I am on record as one that that has argued the presence of ANN7 and the The New Age has significantly altered our media space regardless to how some may deny it and typecast it in convenience of an untested fake news claim. I have personally for the last six years penned many opinion pieces that made it into the The New Age print. In a sense I must be grateful that the The New Age afforded some of us who are swayed to produce an alternate narrative to the herd mentality of most media houses a platform. One still holds it would make for great post-graduate research to have a media science student attempt unpacking the role and impact of the Oakbay Companies namely ANN7 and The New Age on developing an alternate media narrative in post – Apartheid democratic South Africa.



So in a sense this is personal not for narrow economic interest since I was never paid for my writing by the The New Age or whenever I had appeared on the ANN7 platforms, but because the The New Age offered an opportunity to publicise many of my opinion pieces on a variety of aspects making up our national discourse.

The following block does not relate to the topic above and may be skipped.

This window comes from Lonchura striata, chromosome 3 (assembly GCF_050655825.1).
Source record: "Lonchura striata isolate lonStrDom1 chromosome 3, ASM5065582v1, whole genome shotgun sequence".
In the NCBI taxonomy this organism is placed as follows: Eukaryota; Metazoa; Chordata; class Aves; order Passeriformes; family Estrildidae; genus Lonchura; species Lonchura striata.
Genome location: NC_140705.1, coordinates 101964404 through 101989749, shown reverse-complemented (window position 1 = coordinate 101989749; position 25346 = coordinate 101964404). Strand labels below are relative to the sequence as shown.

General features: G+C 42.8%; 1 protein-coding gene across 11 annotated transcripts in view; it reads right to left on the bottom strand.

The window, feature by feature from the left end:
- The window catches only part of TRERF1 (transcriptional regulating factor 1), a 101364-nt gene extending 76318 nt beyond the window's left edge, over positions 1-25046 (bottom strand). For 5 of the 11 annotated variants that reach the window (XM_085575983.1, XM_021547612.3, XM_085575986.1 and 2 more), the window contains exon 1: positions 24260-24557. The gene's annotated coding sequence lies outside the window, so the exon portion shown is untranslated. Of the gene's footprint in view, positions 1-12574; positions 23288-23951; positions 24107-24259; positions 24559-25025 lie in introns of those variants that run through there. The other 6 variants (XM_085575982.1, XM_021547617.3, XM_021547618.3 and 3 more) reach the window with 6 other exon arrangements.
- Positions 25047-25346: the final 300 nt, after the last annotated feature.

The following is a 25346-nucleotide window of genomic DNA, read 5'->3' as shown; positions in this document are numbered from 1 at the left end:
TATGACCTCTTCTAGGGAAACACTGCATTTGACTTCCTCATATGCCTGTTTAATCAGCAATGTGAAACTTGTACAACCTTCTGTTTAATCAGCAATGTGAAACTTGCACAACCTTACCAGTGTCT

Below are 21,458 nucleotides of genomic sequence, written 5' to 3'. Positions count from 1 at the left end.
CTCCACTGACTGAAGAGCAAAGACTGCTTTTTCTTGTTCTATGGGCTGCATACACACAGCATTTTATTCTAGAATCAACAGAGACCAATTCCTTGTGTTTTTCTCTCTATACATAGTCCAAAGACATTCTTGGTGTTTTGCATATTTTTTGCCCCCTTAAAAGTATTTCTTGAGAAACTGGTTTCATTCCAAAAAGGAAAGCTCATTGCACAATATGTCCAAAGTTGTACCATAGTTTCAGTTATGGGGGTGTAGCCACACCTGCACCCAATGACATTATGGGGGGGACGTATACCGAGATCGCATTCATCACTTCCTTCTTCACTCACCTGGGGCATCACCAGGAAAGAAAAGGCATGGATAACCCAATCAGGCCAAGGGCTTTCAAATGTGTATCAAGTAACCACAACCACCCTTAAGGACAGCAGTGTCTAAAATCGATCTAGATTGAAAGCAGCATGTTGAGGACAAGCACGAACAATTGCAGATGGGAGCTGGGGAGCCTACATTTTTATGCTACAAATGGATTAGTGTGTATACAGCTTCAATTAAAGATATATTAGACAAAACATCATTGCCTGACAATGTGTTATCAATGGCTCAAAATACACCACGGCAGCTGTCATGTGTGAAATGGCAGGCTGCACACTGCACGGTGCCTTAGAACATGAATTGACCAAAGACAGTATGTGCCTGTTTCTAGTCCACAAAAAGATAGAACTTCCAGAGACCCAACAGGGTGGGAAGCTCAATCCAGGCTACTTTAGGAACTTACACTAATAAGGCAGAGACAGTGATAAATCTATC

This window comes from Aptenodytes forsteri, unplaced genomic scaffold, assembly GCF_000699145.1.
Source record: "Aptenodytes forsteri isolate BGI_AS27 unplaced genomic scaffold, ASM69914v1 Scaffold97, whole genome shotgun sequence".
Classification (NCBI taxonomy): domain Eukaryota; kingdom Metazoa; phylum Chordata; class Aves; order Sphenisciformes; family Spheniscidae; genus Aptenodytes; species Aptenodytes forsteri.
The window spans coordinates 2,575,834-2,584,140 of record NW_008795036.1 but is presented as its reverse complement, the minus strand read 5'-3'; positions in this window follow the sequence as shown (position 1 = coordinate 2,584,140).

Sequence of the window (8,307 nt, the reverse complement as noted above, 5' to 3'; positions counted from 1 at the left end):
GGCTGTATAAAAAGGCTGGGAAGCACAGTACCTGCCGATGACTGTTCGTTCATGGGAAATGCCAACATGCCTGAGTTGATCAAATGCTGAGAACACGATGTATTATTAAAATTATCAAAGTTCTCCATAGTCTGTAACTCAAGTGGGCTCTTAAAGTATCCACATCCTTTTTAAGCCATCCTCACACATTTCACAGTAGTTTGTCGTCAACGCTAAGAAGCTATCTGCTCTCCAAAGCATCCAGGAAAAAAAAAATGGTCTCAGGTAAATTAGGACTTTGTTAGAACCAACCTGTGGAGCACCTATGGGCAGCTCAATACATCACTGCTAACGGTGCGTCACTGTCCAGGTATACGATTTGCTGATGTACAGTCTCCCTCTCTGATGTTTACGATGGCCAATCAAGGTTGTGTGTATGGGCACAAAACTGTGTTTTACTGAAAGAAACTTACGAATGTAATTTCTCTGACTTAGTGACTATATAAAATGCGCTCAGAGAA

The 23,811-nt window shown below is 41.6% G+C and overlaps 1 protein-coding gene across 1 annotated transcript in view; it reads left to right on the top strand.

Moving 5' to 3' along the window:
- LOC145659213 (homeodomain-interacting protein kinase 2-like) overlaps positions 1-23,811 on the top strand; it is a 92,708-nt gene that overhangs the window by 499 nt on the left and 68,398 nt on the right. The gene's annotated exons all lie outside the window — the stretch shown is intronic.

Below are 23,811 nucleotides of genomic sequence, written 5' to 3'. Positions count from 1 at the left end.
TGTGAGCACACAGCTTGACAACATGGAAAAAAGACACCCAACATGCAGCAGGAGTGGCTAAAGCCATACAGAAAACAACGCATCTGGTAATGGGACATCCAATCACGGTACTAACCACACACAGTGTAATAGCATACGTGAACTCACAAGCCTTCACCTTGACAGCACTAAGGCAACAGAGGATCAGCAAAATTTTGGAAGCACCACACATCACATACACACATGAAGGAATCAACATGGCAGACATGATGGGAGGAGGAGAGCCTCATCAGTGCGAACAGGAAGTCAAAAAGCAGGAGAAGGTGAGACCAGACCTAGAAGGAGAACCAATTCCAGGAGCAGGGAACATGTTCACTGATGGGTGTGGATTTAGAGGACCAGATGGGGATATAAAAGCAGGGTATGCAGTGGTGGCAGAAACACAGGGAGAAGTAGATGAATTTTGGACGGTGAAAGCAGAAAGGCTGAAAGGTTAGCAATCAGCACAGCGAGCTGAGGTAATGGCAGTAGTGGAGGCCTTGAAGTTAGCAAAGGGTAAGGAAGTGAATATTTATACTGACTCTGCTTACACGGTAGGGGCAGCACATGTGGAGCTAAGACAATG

The debate on whether SA needs an alternate media led narrative is a done and dusted one. Let us therefore equally accept that the Oakbay Companies played their role in crafting that alternate narrative.


However there are challenges with this deal as it presents itself. The first challenge and acknowledgment is that Oakbay does not sell its majority interest as a natural process and outflow of a strategic business decision for growth, in truth it’s a form of a hostile take over because the circumstances for continuing its business is not ideal therefore jeopardised by a frivolous aspect of a bank account.